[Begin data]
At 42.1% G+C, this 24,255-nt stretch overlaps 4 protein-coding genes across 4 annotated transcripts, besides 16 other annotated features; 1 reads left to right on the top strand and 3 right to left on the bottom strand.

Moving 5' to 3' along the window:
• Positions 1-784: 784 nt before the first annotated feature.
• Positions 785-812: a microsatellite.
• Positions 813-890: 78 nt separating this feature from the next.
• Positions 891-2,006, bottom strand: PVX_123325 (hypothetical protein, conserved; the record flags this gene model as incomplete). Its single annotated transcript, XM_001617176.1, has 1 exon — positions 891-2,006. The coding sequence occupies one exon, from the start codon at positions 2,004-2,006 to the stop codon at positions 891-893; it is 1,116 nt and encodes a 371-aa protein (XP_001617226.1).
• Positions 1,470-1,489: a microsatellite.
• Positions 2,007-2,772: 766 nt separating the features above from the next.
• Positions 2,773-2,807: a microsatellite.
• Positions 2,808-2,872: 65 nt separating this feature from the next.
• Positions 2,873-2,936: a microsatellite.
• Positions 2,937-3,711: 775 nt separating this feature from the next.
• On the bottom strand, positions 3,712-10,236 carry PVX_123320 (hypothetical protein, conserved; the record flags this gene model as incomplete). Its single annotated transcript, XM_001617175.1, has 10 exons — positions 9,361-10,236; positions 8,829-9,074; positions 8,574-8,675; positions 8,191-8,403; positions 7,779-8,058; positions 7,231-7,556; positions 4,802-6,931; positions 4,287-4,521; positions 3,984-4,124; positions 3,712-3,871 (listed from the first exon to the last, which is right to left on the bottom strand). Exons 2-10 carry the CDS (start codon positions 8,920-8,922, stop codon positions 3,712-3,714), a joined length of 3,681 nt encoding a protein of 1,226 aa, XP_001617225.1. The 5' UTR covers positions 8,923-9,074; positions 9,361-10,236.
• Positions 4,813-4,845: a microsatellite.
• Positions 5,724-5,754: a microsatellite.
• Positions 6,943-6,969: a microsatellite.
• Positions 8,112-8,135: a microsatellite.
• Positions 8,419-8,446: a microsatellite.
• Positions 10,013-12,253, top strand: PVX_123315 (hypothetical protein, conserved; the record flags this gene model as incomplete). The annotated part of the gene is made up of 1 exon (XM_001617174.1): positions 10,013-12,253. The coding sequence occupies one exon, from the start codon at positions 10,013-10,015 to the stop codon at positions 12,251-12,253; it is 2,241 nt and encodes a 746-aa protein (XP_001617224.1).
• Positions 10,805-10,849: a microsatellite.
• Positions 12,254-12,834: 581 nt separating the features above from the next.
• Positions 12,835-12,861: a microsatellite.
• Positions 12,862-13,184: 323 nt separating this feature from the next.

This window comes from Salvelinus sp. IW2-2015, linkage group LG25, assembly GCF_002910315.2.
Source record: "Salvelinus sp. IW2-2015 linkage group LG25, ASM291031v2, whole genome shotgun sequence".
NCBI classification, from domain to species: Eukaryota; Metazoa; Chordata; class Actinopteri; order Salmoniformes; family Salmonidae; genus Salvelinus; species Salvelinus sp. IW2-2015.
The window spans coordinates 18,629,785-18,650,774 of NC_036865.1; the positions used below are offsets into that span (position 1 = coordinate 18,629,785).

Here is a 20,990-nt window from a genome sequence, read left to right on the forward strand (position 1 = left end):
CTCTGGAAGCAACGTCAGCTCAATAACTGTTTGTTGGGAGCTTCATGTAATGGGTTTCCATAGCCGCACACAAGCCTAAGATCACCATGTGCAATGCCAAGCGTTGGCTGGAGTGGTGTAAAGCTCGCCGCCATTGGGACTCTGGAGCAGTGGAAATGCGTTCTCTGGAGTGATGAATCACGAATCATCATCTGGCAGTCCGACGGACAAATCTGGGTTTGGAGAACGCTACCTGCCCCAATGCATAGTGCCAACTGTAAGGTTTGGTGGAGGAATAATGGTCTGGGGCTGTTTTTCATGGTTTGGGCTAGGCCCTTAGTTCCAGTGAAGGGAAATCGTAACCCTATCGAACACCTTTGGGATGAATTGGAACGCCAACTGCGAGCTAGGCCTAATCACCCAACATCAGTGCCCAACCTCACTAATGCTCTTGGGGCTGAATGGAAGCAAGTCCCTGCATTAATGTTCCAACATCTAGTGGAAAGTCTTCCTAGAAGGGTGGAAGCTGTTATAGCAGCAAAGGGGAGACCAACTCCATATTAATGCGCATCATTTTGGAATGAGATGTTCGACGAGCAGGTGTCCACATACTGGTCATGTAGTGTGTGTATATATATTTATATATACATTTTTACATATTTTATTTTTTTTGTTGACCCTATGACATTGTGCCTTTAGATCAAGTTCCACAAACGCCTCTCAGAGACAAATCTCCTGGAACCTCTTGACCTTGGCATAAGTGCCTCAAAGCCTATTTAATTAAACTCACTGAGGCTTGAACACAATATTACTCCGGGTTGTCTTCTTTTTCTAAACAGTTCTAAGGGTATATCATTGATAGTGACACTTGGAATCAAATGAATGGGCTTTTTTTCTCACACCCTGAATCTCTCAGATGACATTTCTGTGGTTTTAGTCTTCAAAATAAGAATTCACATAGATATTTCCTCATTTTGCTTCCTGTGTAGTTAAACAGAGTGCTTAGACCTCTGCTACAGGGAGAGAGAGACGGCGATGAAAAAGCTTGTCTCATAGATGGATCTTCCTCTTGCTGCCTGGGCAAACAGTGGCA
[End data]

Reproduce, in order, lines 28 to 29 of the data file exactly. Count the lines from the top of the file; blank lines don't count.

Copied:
Here is a 20,990-nt window from a genome sequence, read left to right on the forward strand (position 1 = left end):
CTCTGGAAGCAACGTCAGCTCAATAACTGTTTGTTGGGAGCTTCATGTAATGGGTTTCCATAGCCGCACACAAGCCTAAGATCACCATGTGCAATGCCAAGCGTTGGCTGGAGTGGTGTAAAGCTCGCCGCCATTGGGACTCTGGAGCAGTGGAAATGCGTTCTCTGGAGTGATGAATCACGAATCATCATCTGGCAGTCCGACGGACAAATCTGGGTTTGGAGAACGCTACCTGCCCCAATGCATAGTGCCAACTGTAAGGTTTGGTGGAGGAATAATGGTCTGGGGCTGTTTTTCATGGTTTGGGCTAGGCCCTTAGTTCCAGTGAAGGGAAATCGTAACCCTATCGAACACCTTTGGGATGAATTGGAACGCCAACTGCGAGCTAGGCCTAATCACCCAACATCAGTGCCCAACCTCACTAATGCTCTTGGGGCTGAATGGAAGCAAGTCCCTGCATTAATGTTCCAACATCTAGTGGAAAGTCTTCCTAGAAGGGTGGAAGCTGTTATAGCAGCAAAGGGGAGACCAACTCCATATTAATGCGCATCATTTTGGAATGAGATGTTCGACGAGCAGGTGTCCACATACTGGTCATGTAGTGTGTGTATATATATTTATATATACATTTTTACATATTTTATTTTTTTTGTTGACCCTATGACATTGTGCCTTTAGATCAAGTTCCACAAACGCCTCTCAGAGACAAATCTCCTGGAACCTCTTGACCTTGGCATAAGTGCCTCAAAGCCTATTTAATTAAACTCACTGAGGCTTGAACACAATATTACTCCGGGTTGTCTTCTTTTTCTAAACAGTTCTAAGGGTATATCATTGATAGTGACACTTGGAATCAAATGAATGGGCTTTTTTTCTCACACCCTGAATCTCTCAGATGACATTTCTGTGGTTTTAGTCTTCAAAATAAGAATTCACATAGATATTTCCTCATTTTGCTTCCTGTGTAGTTAAACAGAGTGCTTAGACCTCTGCTACAGGGAGAGAGAGACGGCGATGAAAAAGCTTGTCTCATAGATGGATCTTCCTCTTGCTGCCTGGGCAAACAGTGGCA